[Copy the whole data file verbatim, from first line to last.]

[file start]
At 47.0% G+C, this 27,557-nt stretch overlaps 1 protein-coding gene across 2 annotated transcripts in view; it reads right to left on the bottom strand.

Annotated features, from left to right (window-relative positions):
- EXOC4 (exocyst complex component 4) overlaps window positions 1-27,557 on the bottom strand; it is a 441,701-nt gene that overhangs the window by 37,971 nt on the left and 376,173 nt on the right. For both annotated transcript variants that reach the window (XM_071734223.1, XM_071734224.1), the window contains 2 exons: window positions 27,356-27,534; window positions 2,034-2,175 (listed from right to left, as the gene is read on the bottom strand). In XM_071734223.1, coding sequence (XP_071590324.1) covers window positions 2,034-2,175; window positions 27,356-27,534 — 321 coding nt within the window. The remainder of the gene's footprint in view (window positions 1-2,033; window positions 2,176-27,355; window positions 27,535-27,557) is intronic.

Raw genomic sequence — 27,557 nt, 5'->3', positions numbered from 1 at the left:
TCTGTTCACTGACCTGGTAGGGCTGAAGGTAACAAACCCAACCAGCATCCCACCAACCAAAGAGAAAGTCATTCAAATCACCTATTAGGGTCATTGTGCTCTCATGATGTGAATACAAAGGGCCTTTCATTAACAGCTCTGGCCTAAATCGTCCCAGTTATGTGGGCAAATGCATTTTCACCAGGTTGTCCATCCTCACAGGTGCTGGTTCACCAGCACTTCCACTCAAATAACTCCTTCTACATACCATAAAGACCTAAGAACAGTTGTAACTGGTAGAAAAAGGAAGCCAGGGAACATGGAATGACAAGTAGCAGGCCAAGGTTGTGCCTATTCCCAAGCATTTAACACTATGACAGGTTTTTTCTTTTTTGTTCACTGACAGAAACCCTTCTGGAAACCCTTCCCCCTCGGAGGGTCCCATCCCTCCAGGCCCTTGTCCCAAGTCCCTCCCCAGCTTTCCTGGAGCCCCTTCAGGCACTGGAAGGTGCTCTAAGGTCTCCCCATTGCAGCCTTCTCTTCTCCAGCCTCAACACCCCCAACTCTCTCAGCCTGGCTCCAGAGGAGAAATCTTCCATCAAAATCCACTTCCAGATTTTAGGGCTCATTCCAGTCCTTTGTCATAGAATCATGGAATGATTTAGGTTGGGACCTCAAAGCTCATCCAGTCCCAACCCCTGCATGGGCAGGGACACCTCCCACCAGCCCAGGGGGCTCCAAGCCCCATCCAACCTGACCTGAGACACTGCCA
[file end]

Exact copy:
At 47.0% G+C, this 27,557-nt stretch overlaps 1 protein-coding gene across 2 annotated transcripts in view; it reads right to left on the bottom strand.

Annotated features, from left to right (window-relative positions):
- EXOC4 (exocyst complex component 4) overlaps window positions 1-27,557 on the bottom strand; it is a 441,701-nt gene that overhangs the window by 37,971 nt on the left and 376,173 nt on the right. For both annotated transcript variants that reach the window (XM_071734223.1, XM_071734224.1), the window contains 2 exons: window positions 27,356-27,534; window positions 2,034-2,175 (listed from right to left, as the gene is read on the bottom strand). In XM_071734223.1, coding sequence (XP_071590324.1) covers window positions 2,034-2,175; window positions 27,356-27,534 — 321 coding nt within the window. The remainder of the gene's footprint in view (window positions 1-2,033; window positions 2,176-27,355; window positions 27,535-27,557) is intronic.

Raw genomic sequence — 27,557 nt, 5'->3', positions numbered from 1 at the left:
TCTGTTCACTGACCTGGTAGGGCTGAAGGTAACAAACCCAACCAGCATCCCACCAACCAAAGAGAAAGTCATTCAAATCACCTATTAGGGTCATTGTGCTCTCATGATGTGAATACAAAGGGCCTTTCATTAACAGCTCTGGCCTAAATCGTCCCAGTTATGTGGGCAAATGCATTTTCACCAGGTTGTCCATCCTCACAGGTGCTGGTTCACCAGCACTTCCACTCAAATAACTCCTTCTACATACCATAAAGACCTAAGAACAGTTGTAACTGGTAGAAAAAGGAAGCCAGGGAACATGGAATGACAAGTAGCAGGCCAAGGTTGTGCCTATTCCCAAGCATTTAACACTATGACAGGTTTTTTCTTTTTTGTTCACTGACAGAAACCCTTCTGGAAACCCTTCCCCCTCGGAGGGTCCCATCCCTCCAGGCCCTTGTCCCAAGTCCCTCCCCAGCTTTCCTGGAGCCCCTTCAGGCACTGGAAGGTGCTCTAAGGTCTCCCCATTGCAGCCTTCTCTTCTCCAGCCTCAACACCCCCAACTCTCTCAGCCTGGCTCCAGAGGAGAAATCTTCCATCAAAATCCACTTCCAGATTTTAGGGCTCATTCCAGTCCTTTGTCATAGAATCATGGAATGATTTAGGTTGGGACCTCAAAGCTCATCCAGTCCCAACCCCTGCATGGGCAGGGACACCTCCCACCAGCCCAGGGGGCTCCAAGCCCCATCCAACCTGACCTGAGACACTGCCA